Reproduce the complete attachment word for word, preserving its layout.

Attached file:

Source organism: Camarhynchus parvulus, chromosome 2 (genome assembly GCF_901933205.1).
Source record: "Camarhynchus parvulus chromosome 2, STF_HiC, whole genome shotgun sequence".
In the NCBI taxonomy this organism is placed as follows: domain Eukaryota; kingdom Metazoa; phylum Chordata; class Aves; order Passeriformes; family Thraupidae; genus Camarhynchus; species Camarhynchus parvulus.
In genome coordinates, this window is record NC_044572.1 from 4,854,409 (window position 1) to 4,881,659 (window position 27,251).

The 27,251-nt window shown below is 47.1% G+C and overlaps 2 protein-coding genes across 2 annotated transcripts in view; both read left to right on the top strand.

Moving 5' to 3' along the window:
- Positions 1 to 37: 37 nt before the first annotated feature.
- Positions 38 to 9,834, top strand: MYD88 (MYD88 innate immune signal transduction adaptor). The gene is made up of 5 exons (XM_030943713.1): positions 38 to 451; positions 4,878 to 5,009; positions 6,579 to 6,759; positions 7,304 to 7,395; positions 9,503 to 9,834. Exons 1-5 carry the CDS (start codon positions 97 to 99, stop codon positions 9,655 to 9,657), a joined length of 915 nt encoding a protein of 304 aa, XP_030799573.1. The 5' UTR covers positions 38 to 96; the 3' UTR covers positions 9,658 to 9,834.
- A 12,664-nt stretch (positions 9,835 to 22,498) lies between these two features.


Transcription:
Source organism: Camarhynchus parvulus, chromosome 2 (genome assembly GCF_901933205.1).
Source record: "Camarhynchus parvulus chromosome 2, STF_HiC, whole genome shotgun sequence".
In the NCBI taxonomy this organism is placed as follows: domain Eukaryota; kingdom Metazoa; phylum Chordata; class Aves; order Passeriformes; family Thraupidae; genus Camarhynchus; species Camarhynchus parvulus.
In genome coordinates, this window is record NC_044572.1 from 4,854,409 (window position 1) to 4,881,659 (window position 27,251).

The 27,251-nt window shown below is 47.1% G+C and overlaps 2 protein-coding genes across 2 annotated transcripts in view; both read left to right on the top strand.

Moving 5' to 3' along the window:
- Positions 1 to 37: 37 nt before the first annotated feature.
- Positions 38 to 9,834, top strand: MYD88 (MYD88 innate immune signal transduction adaptor). The gene is made up of 5 exons (XM_030943713.1): positions 38 to 451; positions 4,878 to 5,009; positions 6,579 to 6,759; positions 7,304 to 7,395; positions 9,503 to 9,834. Exons 1-5 carry the CDS (start codon positions 97 to 99, stop codon positions 9,655 to 9,657), a joined length of 915 nt encoding a protein of 304 aa, XP_030799573.1. The 5' UTR covers positions 38 to 96; the 3' UTR covers positions 9,658 to 9,834.
- A 12,664-nt stretch (positions 9,835 to 22,498) lies between these two features.